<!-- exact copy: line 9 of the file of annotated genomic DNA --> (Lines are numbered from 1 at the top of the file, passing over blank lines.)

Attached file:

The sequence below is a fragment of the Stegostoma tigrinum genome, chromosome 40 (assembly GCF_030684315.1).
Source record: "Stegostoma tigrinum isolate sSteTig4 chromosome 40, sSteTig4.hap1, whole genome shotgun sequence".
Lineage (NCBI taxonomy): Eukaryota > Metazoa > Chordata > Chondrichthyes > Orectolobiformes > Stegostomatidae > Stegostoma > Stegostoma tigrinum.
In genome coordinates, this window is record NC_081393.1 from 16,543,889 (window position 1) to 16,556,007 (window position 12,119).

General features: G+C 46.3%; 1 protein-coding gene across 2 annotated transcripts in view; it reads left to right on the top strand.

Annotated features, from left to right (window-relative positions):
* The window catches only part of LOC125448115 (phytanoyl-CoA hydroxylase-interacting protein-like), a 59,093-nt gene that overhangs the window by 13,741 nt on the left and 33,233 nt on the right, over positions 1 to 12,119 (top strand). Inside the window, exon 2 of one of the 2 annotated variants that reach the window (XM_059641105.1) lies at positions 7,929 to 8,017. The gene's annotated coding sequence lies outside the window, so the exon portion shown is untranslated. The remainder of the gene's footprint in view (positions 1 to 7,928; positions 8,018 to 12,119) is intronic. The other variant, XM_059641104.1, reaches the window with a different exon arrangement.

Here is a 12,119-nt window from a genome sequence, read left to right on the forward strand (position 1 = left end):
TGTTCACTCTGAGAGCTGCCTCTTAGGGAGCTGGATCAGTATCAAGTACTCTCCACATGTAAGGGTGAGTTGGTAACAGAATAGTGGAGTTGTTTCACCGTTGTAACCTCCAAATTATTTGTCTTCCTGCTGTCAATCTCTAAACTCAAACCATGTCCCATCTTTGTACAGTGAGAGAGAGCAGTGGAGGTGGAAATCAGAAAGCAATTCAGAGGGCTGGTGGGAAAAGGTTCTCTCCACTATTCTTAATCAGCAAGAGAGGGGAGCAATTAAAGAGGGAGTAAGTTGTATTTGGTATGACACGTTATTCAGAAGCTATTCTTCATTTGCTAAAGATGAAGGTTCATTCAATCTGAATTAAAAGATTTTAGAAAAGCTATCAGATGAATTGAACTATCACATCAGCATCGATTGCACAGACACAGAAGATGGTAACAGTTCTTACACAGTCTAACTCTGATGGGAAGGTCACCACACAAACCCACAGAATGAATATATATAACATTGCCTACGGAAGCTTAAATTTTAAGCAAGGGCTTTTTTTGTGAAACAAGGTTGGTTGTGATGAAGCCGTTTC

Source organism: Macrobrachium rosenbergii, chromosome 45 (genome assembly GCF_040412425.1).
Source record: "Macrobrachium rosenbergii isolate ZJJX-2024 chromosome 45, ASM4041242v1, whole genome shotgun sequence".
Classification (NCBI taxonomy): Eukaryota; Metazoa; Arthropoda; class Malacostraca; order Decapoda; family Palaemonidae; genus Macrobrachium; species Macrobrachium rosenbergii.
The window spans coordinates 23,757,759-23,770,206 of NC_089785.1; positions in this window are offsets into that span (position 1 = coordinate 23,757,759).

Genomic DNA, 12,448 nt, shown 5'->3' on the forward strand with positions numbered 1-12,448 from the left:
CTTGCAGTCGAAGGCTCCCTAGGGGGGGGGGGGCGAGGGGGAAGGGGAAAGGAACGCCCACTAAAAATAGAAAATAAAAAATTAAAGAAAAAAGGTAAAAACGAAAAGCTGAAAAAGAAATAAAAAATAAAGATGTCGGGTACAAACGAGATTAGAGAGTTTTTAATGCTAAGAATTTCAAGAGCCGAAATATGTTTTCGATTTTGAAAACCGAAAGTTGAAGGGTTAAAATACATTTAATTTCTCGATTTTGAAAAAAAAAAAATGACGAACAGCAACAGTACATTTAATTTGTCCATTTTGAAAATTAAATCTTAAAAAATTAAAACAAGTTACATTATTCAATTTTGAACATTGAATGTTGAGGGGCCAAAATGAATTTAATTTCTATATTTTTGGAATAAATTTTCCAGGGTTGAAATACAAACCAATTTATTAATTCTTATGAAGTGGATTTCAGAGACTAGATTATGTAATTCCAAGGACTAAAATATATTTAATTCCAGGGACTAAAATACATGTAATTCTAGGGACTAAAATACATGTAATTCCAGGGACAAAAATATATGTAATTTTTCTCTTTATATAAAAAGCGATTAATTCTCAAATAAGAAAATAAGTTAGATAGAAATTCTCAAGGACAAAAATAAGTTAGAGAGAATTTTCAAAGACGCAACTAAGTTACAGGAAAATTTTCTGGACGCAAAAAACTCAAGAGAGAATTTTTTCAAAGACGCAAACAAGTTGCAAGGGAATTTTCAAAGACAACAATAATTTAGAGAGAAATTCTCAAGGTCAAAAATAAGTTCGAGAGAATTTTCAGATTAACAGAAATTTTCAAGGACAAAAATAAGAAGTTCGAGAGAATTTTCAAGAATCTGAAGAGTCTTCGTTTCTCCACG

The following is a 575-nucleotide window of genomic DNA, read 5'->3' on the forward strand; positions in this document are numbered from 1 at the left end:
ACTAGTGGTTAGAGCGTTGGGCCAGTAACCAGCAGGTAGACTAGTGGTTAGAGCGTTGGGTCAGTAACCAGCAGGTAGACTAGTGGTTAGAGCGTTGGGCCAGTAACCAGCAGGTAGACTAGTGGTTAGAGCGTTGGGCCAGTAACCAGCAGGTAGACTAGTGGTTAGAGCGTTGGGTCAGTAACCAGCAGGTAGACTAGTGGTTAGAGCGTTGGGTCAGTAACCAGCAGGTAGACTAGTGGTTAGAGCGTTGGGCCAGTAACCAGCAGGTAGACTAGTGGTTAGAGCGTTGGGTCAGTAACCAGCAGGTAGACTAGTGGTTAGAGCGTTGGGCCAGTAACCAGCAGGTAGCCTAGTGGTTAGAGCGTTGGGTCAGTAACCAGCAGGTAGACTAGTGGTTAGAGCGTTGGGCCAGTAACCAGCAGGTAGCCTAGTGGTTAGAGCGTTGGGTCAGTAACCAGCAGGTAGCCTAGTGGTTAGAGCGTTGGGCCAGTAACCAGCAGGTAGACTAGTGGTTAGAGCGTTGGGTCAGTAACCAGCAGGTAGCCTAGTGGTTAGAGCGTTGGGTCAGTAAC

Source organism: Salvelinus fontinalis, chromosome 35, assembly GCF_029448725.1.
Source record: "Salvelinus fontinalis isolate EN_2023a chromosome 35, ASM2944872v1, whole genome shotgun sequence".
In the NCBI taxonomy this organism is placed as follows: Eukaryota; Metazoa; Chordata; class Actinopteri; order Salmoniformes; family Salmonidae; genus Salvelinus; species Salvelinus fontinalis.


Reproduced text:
TGTTCACTCTGAGAGCTGCCTCTTAGGGAGCTGGATCAGTATCAAGTACTCTCCACATGTAAGGGTGAGTTGGTAACAGAATAGTGGAGTTGTTTCACCGTTGTAACCTCCAAATTATTTGTCTTCCTGCTGTCAATCTCTAAACTCAAACCATGTCCCATCTTTGTACAGTGAGAGAGAGCAGTGGAGGTGGAAATCAGAAAGCAATTCAGAGGGCTGGTGGGAAAAGGTTCTCTCCACTATTCTTAATCAGCAAGAGAGGGGAGCAATTAAAGAGGGAGTAAGTTGTATTTGGTATGACACGTTATTCAGAAGCTATTCTTCATTTGCTAAAGATGAAGGTTCATTCAATCTGAATTAAAAGATTTTAGAAAAGCTATCAGATGAATTGAACTATCACATCAGCATCGATTGCACAGACACAGAAGATGGTAACAGTTCTTACACAGTCTAACTCTGATGGGAAGGTCACCACACAAACCCACAGAATGAATATATATAACATTGCCTACGGAAGCTTAAATTTTAAGCAAGGGCTTTTTTTGTGAAACAAGGTTGGTTGTGATGAAGCCGTTTC